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Coagulation Disorders

Coagulations disorders are conditions that affect the blood’s clotting activities. Coagulation disorders can result in either a hemorrhage (too little clotting that causes an increased risk of bleeding) or thrombosis (too much clotting that causes blood clots to obstruct blood flow). Hemophilia, Von Willebrand disease, clotting factor deficiencies, hypercoagulable states and deep venous thrombosis are all coagulations disorders. Hemophilia and Von Willebrand disease are among the best known.1

Hemophilia

Hemophilia is an inherited bleeding disorder in which a person lacks or has low levels of certain proteins called “clotting factors” and the blood doesn’t clot properly as a result. This leads to excessive bleeding. According to the World Federation of Hemophilia (WFH), about one in 10,000 people are born with this disease.
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Von Willebrand Disease

Von Willebrand disease (VWD) is a genetic disorder caused by missing or defective von Willebrand factor (VWF), a clotting protein. VWF binds factor VIII, a key clotting protein, and platelets in blood vessel walls, which help form a platelet plug during the clotting process.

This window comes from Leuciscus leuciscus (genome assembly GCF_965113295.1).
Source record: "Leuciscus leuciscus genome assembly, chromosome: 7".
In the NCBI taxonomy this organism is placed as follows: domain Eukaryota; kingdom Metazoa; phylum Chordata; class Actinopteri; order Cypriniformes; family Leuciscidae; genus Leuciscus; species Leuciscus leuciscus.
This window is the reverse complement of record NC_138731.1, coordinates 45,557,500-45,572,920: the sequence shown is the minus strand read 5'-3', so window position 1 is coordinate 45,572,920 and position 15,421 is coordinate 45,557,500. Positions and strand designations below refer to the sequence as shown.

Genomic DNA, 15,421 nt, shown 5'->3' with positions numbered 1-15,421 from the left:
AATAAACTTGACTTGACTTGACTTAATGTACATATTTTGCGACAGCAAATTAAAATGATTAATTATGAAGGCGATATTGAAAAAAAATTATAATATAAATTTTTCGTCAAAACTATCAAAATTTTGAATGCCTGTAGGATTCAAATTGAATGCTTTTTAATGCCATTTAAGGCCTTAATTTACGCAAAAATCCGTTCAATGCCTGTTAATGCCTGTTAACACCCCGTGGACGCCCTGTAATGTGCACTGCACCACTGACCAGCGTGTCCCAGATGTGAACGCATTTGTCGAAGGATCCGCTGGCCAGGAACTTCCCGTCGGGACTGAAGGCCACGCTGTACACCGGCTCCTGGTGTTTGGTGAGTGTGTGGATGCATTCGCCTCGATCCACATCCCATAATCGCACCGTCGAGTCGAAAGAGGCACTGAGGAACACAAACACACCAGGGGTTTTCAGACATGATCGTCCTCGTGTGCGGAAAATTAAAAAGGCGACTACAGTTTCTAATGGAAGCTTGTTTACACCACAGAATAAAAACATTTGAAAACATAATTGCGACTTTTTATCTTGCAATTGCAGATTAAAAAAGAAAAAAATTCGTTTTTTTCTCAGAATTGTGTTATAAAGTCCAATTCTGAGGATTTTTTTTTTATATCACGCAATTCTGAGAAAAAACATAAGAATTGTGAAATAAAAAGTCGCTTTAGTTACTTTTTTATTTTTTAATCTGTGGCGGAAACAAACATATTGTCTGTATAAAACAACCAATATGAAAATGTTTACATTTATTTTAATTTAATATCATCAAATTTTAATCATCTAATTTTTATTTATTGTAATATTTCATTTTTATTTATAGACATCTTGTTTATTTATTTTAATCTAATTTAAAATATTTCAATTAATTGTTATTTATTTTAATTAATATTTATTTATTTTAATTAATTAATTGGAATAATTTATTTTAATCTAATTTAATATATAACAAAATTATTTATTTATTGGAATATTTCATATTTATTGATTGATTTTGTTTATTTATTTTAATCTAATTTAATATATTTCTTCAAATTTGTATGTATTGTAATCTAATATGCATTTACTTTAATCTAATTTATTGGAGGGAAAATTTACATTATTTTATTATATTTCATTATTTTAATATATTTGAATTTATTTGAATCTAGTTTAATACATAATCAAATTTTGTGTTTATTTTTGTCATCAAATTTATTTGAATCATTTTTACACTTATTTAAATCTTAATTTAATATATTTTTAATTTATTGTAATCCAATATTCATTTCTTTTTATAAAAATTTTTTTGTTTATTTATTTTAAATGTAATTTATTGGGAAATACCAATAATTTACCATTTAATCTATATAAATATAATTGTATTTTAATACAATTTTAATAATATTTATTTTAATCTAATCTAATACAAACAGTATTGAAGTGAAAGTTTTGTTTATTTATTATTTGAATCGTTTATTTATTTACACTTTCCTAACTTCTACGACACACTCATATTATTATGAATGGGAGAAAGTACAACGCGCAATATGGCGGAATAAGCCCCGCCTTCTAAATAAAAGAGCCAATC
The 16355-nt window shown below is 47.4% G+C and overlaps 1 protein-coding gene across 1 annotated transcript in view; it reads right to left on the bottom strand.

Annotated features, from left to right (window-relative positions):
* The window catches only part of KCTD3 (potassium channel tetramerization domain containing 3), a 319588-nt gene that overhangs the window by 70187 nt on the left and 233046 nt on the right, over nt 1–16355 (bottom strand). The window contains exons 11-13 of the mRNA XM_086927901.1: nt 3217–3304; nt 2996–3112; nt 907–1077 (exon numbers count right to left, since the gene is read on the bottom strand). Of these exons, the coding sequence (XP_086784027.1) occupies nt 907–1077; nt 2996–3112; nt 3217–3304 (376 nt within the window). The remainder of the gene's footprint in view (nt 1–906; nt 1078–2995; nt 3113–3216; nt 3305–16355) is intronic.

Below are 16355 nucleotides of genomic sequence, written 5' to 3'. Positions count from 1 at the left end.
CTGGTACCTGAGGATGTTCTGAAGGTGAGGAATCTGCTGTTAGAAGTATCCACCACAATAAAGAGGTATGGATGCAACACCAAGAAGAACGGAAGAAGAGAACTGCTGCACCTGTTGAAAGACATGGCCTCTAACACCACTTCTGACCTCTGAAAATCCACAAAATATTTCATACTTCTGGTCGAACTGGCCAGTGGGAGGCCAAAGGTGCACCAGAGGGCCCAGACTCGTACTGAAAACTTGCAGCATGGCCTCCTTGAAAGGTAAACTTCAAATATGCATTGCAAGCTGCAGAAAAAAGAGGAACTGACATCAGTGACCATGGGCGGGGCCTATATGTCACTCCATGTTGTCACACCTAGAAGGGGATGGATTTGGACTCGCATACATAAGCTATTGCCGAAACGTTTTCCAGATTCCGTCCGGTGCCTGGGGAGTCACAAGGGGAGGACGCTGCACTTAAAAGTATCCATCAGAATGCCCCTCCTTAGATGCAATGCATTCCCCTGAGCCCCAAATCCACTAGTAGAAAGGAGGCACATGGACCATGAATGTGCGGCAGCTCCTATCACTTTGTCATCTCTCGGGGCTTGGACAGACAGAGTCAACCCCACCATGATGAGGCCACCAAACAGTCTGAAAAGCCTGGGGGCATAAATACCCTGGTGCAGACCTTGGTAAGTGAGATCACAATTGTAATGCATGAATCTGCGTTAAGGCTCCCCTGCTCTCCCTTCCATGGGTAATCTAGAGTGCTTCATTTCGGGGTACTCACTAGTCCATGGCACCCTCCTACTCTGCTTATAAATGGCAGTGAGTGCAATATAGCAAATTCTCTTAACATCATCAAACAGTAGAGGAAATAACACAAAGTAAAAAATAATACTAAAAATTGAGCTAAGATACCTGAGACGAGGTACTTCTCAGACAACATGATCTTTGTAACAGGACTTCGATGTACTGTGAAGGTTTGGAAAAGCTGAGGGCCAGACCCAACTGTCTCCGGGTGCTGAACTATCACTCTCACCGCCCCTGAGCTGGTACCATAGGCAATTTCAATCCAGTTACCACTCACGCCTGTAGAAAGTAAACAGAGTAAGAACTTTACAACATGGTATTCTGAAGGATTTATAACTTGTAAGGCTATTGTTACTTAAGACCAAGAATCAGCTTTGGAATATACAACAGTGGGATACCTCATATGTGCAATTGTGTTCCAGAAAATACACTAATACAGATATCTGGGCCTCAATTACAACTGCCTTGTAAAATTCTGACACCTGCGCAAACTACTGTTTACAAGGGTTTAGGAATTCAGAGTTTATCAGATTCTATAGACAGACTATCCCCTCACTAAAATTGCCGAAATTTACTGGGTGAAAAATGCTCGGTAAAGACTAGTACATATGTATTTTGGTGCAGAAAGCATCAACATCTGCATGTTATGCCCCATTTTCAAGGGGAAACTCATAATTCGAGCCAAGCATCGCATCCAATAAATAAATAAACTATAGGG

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Clotting Factor Deficiences

Rare clotting factor deficiencies are a group of inherited bleeding disorders caused by a problem with one or several clotting factors. Clotting factors are proteins in the blood that control bleeding.
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Deep Vein Thrombosis

Deep vein thrombosis occurs when a blood clot forms in a major vein, usually in the leg. This blood clot stops blood from flowing easily through the vein, which can lead to swelling, discoloration, and pain in the leg.
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Hypercoagulable States

A hypercoagulable state is the medical term for a condition in which there is an abnormally increased tendency toward blood clotting (coagulation).
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1. John Hopkins Medicine. Coagulation Disorders. https://www.hopkinsmedicine.org/health/conditions-and-diseases/coagulation-disorders
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